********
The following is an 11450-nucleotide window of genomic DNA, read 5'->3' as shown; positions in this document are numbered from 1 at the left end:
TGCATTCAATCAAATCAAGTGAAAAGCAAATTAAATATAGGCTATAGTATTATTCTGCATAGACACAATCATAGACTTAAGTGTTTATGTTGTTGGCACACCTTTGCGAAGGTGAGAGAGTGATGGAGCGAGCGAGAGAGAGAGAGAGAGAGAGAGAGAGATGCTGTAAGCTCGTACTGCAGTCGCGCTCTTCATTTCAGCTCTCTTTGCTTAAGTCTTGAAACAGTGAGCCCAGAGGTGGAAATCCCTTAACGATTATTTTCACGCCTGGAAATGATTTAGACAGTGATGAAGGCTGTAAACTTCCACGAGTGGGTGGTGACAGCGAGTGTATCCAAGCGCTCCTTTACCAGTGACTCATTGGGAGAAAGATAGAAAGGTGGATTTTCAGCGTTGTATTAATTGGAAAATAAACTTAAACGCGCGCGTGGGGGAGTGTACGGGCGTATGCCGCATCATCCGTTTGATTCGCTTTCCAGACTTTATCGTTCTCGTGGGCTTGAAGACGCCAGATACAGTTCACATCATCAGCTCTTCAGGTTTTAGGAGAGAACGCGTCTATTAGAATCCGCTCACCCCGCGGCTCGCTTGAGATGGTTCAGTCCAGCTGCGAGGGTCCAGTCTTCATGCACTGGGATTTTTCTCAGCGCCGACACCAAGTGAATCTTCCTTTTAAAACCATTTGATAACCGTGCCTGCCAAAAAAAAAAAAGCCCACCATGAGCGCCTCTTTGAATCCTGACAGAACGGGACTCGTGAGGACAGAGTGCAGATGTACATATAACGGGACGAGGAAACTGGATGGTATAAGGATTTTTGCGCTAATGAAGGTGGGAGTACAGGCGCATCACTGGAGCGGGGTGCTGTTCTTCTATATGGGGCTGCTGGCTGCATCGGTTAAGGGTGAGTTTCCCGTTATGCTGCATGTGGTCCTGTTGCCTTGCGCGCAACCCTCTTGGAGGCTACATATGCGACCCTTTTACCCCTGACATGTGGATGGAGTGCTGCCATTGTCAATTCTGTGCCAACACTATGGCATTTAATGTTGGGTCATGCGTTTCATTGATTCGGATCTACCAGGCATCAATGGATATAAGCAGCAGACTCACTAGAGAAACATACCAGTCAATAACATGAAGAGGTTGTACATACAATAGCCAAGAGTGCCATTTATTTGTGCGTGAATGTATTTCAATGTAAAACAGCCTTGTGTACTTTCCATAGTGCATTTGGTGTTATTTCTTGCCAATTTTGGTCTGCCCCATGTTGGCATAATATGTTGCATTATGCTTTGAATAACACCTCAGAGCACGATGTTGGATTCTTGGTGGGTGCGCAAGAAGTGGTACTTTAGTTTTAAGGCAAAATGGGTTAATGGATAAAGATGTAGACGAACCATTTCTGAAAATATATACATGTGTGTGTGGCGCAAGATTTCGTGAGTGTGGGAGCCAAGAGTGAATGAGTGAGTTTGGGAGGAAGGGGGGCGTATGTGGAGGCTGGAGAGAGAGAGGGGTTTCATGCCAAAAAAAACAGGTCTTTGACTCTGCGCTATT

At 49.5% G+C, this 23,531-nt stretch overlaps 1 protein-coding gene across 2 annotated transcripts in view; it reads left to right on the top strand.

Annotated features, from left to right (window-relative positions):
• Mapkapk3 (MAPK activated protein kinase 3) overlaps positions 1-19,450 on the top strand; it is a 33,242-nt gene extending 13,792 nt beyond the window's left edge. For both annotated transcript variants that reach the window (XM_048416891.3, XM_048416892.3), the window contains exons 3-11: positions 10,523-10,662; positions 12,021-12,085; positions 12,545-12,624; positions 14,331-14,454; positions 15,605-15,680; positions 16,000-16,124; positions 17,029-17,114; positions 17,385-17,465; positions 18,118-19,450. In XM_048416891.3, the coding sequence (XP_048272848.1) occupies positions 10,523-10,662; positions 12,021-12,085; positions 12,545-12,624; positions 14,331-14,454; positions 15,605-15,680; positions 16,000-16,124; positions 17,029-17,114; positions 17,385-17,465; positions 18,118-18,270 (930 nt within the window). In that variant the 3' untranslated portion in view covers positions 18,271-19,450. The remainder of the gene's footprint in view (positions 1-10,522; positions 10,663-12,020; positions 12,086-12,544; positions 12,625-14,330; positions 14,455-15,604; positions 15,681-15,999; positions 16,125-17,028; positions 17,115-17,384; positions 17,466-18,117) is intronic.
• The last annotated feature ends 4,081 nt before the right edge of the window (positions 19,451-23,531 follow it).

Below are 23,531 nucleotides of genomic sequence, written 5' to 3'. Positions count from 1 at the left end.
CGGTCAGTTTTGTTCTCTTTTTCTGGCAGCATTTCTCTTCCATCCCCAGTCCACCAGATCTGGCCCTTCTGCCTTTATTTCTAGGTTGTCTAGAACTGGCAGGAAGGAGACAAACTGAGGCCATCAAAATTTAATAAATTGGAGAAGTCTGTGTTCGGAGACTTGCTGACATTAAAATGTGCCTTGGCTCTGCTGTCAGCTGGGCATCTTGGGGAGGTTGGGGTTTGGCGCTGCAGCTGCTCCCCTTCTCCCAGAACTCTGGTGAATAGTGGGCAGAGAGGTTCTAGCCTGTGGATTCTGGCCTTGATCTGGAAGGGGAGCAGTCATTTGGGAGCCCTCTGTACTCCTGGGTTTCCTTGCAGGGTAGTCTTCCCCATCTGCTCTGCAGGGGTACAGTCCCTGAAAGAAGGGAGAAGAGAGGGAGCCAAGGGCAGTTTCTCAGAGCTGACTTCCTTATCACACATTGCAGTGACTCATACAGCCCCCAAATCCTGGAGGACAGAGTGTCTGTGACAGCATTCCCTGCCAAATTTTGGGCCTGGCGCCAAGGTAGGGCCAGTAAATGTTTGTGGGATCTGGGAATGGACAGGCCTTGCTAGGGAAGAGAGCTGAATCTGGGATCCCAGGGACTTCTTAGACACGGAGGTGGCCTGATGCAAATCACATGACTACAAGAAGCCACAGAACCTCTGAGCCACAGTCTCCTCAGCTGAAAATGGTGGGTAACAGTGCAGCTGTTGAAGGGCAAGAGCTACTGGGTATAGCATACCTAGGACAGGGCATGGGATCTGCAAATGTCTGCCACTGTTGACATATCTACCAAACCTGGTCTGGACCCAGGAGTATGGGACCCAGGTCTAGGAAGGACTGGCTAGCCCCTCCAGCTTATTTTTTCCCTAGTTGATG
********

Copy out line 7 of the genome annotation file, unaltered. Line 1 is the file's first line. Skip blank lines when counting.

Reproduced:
Below are 23,531 nucleotides of genomic sequence, written 5' to 3'. Positions count from 1 at the left end.